February 5, 2020
Disciplined Spring Care Vital for Backward Winter Wheats
Winter wheats that have struggled through the wettest early season on record or established from very late sowing offer attractive margin-earning opportunities in a season in which supplies are set to be particularly tight. But only with well-targeted and disciplined spending this spring.
Restricted rooting and cold, wet soils make the right early nutrition critical, with timely growth regulation and effective protection of the lower leaves, in particular, more important than ever, insists Agrii regional technical adviser, David Felce.
“Well-established crops with over 200 plants/m2 should receive no more than normal yield-maximising management,” he advises. “And poorly established and weedy crops with less than 50 plants/m2 are probably best replaced with a spring crop or fallow. It’s the patchy but viable stands that fall between the two that need special care, together with any wheats sown after mid-November.
“Recognising the extent to which these crops fall short of the 260 plants/m2 wheat growth guide benchmark, our primary aim must be to do everything we can to encourage tiller production and survival. Then we need to optimise the other two components of yield – grains/ear and thousand grain weight.
“With the right help, even very late-drilled and apparently backward wheats can do us proud in margin-earning; especially so in a year in which domestic and European wheat production look like being well down. To do so they need very targeted investment, aimed carefully at where it will give the greatest return.”
EARLY NITROGEN IS ESSENTIAL
In this context, Agrii research underlines the importance of extra early nitrogen to support the greatest tillering; an additional 50kg/ha at this stage increasing ears/m2 by over 20%, yields by a good 0.7t/ha and margins by more than £60/ha in heavy land Stow Longa trials last season.
David Felce stresses this will be especially valuable with early N-Min tests showing generally low levels of soil nitrogen in the upper rooting zone following high offtakes last harvest and higher than usual losses in the very wet early winter.
For the greatest benefit, he recommends the most available nitrate nitrogen, provided as soon as conditions allow travelling without damaging the soil. As well as stimulating tiller production, this will encourage the extra root growth vital for the best tiller retention and anchorage.
“Of course, the nitrogen should be balanced with sulphur, phosphate and probably also potash given crops’ very limited root penetration and reduced nutrient availability in cold, wet soils,” he adds.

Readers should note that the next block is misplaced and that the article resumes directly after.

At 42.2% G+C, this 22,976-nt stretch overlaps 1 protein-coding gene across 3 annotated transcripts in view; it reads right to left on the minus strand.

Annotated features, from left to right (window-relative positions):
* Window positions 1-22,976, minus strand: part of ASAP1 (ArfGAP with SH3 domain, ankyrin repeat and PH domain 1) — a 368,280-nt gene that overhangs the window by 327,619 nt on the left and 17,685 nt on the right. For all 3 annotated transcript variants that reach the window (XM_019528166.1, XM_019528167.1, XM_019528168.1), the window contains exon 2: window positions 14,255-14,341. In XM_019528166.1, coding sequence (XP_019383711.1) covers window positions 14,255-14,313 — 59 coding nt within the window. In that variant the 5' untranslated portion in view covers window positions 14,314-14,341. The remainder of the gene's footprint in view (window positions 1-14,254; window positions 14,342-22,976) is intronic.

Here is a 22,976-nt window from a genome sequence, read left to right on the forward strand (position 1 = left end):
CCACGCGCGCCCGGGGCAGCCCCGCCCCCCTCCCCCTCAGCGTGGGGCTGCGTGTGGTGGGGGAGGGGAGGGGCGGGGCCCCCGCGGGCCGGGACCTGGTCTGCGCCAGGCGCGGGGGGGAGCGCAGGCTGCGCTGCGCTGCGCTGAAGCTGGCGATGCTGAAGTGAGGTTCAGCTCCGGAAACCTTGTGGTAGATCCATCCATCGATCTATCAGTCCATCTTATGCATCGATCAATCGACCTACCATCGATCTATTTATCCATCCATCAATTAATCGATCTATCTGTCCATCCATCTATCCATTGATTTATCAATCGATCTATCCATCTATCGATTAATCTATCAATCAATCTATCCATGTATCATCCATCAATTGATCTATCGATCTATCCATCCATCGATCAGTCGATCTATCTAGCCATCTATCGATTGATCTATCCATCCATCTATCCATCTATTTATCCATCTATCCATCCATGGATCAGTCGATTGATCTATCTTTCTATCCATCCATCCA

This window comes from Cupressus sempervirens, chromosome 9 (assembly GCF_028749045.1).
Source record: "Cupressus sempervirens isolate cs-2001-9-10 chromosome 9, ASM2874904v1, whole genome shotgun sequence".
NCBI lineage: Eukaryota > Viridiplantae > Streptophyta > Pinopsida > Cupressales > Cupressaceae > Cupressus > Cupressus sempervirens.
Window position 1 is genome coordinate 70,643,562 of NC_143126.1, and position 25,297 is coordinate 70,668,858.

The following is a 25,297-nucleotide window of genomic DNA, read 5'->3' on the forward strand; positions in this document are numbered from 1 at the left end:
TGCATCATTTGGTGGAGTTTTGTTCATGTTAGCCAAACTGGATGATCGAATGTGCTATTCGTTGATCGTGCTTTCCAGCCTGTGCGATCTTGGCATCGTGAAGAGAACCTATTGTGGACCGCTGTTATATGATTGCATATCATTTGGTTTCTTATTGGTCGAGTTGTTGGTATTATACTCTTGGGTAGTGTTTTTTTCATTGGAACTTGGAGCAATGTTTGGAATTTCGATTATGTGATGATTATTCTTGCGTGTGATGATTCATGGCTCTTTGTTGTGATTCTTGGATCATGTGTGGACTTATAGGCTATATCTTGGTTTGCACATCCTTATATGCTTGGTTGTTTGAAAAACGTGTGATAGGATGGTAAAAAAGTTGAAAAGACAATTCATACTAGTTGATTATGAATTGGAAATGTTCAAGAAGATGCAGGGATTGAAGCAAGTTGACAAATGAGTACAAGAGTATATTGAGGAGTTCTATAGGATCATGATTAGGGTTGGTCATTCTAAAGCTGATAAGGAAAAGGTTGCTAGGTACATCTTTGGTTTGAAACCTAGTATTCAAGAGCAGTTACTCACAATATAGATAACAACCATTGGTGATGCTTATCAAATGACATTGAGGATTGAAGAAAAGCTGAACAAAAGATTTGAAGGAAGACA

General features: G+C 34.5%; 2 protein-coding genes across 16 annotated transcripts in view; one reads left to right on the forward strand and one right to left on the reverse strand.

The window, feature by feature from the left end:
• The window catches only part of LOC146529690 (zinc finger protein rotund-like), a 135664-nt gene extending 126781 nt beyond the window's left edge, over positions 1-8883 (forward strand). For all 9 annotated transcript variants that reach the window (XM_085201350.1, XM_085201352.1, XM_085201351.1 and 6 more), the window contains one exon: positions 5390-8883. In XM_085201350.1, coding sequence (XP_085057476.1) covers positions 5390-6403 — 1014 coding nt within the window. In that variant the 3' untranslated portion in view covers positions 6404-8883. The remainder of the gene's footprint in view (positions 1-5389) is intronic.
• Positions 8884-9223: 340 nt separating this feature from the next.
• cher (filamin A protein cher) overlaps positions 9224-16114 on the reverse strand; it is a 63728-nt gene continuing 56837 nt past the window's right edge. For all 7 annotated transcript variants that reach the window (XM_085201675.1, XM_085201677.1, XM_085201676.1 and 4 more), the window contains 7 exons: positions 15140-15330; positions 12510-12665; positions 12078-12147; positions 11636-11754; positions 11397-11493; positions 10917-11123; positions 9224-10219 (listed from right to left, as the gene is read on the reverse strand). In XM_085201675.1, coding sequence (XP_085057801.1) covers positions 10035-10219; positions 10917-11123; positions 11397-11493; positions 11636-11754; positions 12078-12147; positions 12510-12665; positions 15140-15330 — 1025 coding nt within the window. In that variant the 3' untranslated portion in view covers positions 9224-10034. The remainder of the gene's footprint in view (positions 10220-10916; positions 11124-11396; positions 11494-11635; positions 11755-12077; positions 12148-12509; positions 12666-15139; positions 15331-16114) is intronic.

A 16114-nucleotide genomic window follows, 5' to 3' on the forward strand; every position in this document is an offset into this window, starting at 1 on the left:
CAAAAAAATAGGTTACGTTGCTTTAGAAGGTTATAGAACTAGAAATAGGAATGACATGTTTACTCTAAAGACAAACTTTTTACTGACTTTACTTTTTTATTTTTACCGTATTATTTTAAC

“In view of its importance for rooting and to counter particular availability issues, I strongly favour protected phosphate. Adding P-Reserve to TSP in our work under conditions known to limit phosphate availability despite a soil index of more than 2.0, for instance, has increased wheat yields by 0.54-0.74t/ha.
“Where wheat has gone into less-than-ideal seedbeds we’ve also seen highly economic responses to a specialist K fertiliser in trials, despite a healthy K Index soil. And we invariably see much more marked responses to sulphur, manganese and a range of foliar trace elements in later-sown and backward wheats.”
USING PGR’S TO DRIVE TILLERING
Alongside the right nutrition from the start this spring, Mr Felce insists there is much that the most-timely growth manipulation can do to support rooting and tillering. Physiologically, he explains, it’s about adjusting the hormonal balance between auxins and cytokinins to direct the desired plant growth.
PGRs like trinexepac and chlormequat – as well as certain biostimulants – known to favour auxin production and suppress cytokinins will really drive tillering and rooting. But only if applied ahead of stem extension before cytokinins really kick-in to fuel top growth. Otherwise, all they do is shorten the crop.
“I recommend employing a PGR able to cope with low temperatures to support thinner crops well before T0,” he suggests. “There’s a lot of rubbish talked about biostimulants. But over the years we have found two, which have given consistent results, especially with backward wheats. One of them applied very early too, with the other best applied at T0”
“Septoria certainly shouldn’t be much of an early threat to these later drilled wheats this season. But we really must protect the lower leaves that make so much more of a contribution to yield in thinner crops from powdery mildew and rusts, in particular.
“It’s all part of doing everything we can to minimise unnecessary extra stress on crops that are particularly vulnerable this season,” concludes David Felce. “Aphid control is something we need to think hard about after another mild winter and so few early spraying opportunities. And we must keep on top of weeds with the least possible effect on our crops.”
David Felce’s Top Tips for Winter Wheat Care this Spring
• Assess crop condition and grassweed pressure field-by-field
• ‘Go for Gold’ where plant populations are sufficient
• Seriously question fields where populations are very marginal;
• Given special attention to crops falling between these extremes;
• Focus resources on supporting tillering and rooting to maximise ears/m2;
• Provide extra early N in the most available form as soon as field conditions allow;
• Support this with S and ensure sufficient available P and K;
• Be sure to maintain manganese levels as the crop develops;
• Provide targeted micro nutrition in the most available form based on tissue testing;
• Direct plant physiology with early growth manipulation;
• Protect all leaves from disease, especially the lower ones; and,
• Avoid anything that stresses the crop.